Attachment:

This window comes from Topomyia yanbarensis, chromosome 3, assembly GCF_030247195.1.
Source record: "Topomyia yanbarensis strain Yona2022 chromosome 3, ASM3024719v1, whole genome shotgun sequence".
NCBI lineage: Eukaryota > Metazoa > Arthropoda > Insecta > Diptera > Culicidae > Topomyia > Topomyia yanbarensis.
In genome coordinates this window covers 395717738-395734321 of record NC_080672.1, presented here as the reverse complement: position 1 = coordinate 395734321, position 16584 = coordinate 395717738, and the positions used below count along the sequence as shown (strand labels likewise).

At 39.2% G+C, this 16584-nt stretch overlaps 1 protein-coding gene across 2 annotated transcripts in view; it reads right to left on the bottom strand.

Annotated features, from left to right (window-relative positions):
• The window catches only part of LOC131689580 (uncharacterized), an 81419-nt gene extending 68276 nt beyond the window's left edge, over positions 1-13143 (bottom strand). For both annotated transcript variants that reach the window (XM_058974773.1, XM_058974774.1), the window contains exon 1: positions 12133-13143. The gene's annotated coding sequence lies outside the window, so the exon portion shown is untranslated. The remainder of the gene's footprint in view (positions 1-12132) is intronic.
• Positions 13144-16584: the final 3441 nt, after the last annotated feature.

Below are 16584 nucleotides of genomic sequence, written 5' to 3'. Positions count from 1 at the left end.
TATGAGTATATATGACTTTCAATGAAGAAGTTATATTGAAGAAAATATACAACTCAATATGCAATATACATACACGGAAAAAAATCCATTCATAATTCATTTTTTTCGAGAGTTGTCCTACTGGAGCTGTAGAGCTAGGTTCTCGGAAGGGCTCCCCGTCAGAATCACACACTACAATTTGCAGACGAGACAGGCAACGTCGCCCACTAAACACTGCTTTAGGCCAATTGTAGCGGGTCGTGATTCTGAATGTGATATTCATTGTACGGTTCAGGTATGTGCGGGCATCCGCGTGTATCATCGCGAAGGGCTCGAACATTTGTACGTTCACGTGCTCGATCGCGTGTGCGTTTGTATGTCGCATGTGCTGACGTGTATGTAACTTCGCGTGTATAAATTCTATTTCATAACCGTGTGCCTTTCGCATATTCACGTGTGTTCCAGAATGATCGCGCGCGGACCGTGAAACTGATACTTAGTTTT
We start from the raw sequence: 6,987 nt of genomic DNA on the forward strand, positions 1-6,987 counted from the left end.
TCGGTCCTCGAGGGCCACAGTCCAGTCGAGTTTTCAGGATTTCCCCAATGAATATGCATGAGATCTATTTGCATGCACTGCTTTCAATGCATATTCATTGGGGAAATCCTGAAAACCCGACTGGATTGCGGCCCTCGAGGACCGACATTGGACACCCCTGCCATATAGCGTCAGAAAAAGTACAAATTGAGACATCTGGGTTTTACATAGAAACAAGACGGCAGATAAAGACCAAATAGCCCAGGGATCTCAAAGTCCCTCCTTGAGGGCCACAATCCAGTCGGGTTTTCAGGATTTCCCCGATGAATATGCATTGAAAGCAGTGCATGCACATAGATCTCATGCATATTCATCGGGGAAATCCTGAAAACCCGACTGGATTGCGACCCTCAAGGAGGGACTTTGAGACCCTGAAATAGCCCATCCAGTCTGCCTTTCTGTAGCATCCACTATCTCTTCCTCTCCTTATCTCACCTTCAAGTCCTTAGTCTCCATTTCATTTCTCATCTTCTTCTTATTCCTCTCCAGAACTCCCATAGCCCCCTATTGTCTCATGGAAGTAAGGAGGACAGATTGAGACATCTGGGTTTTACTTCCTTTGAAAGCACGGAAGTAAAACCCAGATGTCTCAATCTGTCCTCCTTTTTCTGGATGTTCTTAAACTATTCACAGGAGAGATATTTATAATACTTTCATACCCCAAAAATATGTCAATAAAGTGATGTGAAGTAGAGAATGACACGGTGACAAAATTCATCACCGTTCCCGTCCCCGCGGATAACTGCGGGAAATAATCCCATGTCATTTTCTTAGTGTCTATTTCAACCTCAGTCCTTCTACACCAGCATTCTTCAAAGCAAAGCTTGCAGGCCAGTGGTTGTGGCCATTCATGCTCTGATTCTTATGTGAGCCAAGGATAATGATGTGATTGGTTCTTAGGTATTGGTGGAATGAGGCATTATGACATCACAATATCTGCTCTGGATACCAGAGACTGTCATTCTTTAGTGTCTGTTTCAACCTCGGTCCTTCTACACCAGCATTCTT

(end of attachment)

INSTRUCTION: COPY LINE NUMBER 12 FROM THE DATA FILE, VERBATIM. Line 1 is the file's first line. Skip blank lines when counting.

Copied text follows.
TCGGTCCTCGAGGGCCACAGTCCAGTCGAGTTTTCAGGATTTCCCCAATGAATATGCATGAGATCTATTTGCATGCACTGCTTTCAATGCATATTCATTGGGGAAATCCTGAAAACCCGACTGGATTGCGGCCCTCGAGGACCGACATTGGACACCCCTGCCATATAGCGTCAGAAAAAGTACAAATTGAGACATCTGGGTTTTACATAGAAACAAGACGGCAGATAAAGACCAAATAGCCCAGGGATCTCAAAGTCCCTCCTTGAGGGCCACAATCCAGTCGGGTTTTCAGGATTTCCCCGATGAATATGCATTGAAAGCAGTGCATGCACATAGATCTCATGCATATTCATCGGGGAAATCCTGAAAACCCGACTGGATTGCGACCCTCAAGGAGGGACTTTGAGACCCTGAAATAGCCCATCCAGTCTGCCTTTCTGTAGCATCCACTATCTCTTCCTCTCCTTATCTCACCTTCAAGTCCTTAGTCTCCATTTCATTTCTCATCTTCTTCTTATTCCTCTCCAGAACTCCCATAGCCCCCTATTGTCTCATGGAAGTAAGGAGGACAGATTGAGACATCTGGGTTTTACTTCCTTTGAAAGCACGGAAGTAAAACCCAGATGTCTCAATCTGTCCTCCTTTTTCTGGATGTTCTTAAACTATTCACAGGAGAGATATTTATAATACTTTCATACCCCAAAAATATGTCAATAAAGTGATGTGAAGTAGAGAATGACACGGTGACAAAATTCATCACCGTTCCCGTCCCCGCGGATAACTGCGGGAAATAATCCCATGTCATTTTCTTAGTGTCTATTTCAACCTCAGTCCTTCTACACCAGCATTCTTCAAAGCAAAGCTTGCAGGCCAGTGGTTGTGGCCATTCATGCTCTGATTCTTATGTGAGCCAAGGATAATGATGTGATTGGTTCTTAGGTATTGGTGGAATGAGGCATTATGACATCACAATATCTGCTCTGGATACCAGAGACTGTCATTCTTTAGTGTCTGTTTCAACCTCGGTCCTTCTACACCAGCATTCTT